As a young child I also got to visit El Salvador during the war, I heard and saw all the noises and scenery related to such. I heard machine guns, soldiers running and harassing civilians, saw tanks, saw misery, violence, and anguish. I later lived there as a teenager a few years after the war had come to a halt and saw the aftermath, it really wasn’t any better. Violence and poverty levels were high, I got robbed by machete point by someone younger than I. A second time on the bus on my way home from school. Families didn’t know wether loved ones were alive because they were kidnapped and never seen or heard of again, or wondered if they made it to the North okay without being hunted down. In this country, so small and yet so beautiful I got to experience in body and soul what the outcome of war is. Not in dollars or Colones (salvadoran currency), but in human casualties. Unfortunately, this country will never be the same the damage was to great for it to ever go back to being completely democratic, or a sovereign state free of any international influence.

I have highlighted some of the major instances in my life that have forged my

When I say I'm a tree-hugger I mean it.

passion for being an advocate, a servant to humanity, a beacon of peace, and just a down right good person. In my actions of kindness and compassion I honor those that did the same for my family. By participating and volunteering in organizations such as APLA (Aids Project Los Angeles), Susan G. Komen for the cure, and the American Cancer Society I honor friends and family that have lost their lives to such dreadful diseases, which also inspired me to not only write a check but take action first hand to make sure that a cure is found so other families won’t have to go through what ours did.  As I strive to be a voice and raise awareness, I do so in the hopes that people will get involved to prevent such situations like the ones that occurred in El Salvador, Argentina, Republic of Congo, or in the USSR from happening again. I truly believe we have an obligation to not only one another but also to the planet. I leave you with this: Would you stand by as someone hurt or was unjust to your sister/brother or mother/father? Would you sit back and let someone come into your home and destroy it? The way I look at it we are all, as members of the human race, related and we all live in the same house-Earth.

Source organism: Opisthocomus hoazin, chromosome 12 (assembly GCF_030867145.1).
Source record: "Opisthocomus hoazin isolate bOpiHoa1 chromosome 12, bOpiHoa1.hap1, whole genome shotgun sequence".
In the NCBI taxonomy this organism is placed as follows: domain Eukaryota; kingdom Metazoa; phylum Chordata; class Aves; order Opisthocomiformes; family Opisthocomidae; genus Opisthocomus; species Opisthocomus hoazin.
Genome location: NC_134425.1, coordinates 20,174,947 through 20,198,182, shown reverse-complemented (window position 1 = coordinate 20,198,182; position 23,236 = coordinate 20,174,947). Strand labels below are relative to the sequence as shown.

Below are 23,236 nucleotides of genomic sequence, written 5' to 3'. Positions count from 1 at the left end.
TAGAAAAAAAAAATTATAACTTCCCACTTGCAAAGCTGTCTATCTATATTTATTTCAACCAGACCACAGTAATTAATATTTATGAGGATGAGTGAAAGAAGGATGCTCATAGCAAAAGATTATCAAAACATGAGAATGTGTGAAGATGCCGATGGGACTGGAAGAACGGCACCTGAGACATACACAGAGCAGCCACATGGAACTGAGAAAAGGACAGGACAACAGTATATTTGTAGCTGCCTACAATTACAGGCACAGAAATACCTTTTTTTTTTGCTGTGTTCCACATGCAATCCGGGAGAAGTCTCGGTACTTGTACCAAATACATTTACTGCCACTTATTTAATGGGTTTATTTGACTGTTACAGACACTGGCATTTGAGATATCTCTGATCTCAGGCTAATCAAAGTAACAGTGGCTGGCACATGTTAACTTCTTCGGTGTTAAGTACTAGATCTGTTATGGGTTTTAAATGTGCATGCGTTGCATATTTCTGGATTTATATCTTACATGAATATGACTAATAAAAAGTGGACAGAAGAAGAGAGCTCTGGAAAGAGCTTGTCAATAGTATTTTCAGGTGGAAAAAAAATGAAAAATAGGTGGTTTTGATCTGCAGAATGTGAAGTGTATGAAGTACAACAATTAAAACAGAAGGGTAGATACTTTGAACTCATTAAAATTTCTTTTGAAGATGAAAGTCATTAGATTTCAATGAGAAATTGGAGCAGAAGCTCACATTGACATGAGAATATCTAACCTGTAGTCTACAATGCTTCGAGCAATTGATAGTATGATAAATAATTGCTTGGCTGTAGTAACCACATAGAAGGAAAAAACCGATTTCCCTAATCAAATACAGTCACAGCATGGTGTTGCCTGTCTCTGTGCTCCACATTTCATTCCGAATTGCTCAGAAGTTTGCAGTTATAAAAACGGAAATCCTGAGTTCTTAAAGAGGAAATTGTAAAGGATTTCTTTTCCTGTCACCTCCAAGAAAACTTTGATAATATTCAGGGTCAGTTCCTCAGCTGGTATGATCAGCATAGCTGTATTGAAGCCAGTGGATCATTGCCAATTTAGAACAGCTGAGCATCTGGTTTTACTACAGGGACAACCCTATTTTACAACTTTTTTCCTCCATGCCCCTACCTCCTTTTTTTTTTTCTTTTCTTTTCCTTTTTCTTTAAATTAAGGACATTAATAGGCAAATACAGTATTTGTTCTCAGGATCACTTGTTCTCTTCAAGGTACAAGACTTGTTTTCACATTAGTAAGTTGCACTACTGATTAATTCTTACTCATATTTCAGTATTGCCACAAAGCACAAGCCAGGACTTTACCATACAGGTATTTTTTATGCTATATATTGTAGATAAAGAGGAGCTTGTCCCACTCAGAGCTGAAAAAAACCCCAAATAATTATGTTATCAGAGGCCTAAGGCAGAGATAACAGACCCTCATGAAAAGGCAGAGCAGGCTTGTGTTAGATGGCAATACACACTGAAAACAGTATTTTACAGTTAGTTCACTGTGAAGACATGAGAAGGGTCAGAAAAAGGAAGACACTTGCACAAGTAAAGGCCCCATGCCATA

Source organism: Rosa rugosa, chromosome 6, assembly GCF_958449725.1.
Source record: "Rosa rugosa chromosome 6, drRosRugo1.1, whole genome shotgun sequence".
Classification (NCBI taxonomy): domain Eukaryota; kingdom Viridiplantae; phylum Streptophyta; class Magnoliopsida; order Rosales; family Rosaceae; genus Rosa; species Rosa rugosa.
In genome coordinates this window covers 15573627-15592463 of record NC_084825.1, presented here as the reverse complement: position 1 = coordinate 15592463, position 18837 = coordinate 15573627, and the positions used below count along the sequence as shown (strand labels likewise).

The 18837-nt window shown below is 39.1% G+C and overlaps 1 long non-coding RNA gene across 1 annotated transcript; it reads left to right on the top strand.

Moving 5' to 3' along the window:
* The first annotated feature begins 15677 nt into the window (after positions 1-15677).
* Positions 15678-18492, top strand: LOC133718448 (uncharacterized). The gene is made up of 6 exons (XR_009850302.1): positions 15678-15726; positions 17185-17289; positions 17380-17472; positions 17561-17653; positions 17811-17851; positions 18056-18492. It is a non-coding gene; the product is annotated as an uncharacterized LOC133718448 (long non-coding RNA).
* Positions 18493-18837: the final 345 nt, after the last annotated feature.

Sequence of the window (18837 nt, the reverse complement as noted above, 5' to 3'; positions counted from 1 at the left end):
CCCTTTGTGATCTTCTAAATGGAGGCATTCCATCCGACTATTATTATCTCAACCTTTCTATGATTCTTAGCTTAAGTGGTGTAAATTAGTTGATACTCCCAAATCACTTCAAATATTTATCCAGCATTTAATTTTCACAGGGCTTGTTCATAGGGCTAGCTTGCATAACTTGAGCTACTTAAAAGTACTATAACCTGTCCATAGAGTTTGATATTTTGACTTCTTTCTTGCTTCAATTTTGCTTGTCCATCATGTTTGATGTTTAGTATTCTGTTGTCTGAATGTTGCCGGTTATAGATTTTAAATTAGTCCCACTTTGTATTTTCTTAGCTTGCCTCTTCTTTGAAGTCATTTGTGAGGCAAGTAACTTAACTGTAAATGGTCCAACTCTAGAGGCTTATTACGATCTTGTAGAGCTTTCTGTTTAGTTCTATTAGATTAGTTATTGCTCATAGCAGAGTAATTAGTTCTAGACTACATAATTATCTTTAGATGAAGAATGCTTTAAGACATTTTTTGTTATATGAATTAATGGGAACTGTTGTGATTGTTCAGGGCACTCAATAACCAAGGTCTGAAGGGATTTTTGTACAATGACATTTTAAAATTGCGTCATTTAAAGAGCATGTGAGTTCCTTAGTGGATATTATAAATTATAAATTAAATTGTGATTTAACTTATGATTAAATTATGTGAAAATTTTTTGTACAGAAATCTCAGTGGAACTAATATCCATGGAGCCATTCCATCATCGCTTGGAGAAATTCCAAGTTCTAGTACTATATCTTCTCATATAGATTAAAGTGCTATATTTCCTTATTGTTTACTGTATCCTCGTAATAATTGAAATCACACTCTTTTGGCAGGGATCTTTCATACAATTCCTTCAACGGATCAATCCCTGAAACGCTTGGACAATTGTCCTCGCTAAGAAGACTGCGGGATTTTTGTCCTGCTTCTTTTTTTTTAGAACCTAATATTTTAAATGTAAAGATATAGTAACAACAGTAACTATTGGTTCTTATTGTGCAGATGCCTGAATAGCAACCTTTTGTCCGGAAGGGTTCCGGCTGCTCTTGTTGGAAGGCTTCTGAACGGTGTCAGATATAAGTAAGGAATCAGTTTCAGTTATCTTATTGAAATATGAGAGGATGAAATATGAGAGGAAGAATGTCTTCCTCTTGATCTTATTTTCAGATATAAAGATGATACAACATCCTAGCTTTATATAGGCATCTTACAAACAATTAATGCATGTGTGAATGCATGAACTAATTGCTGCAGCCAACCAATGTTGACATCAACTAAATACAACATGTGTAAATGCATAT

1 thought on “About Moni”

  1. Vilma Castro said:

    Hahahaha…. OMG! I remember taking this pic! I will never forget this day! 🙂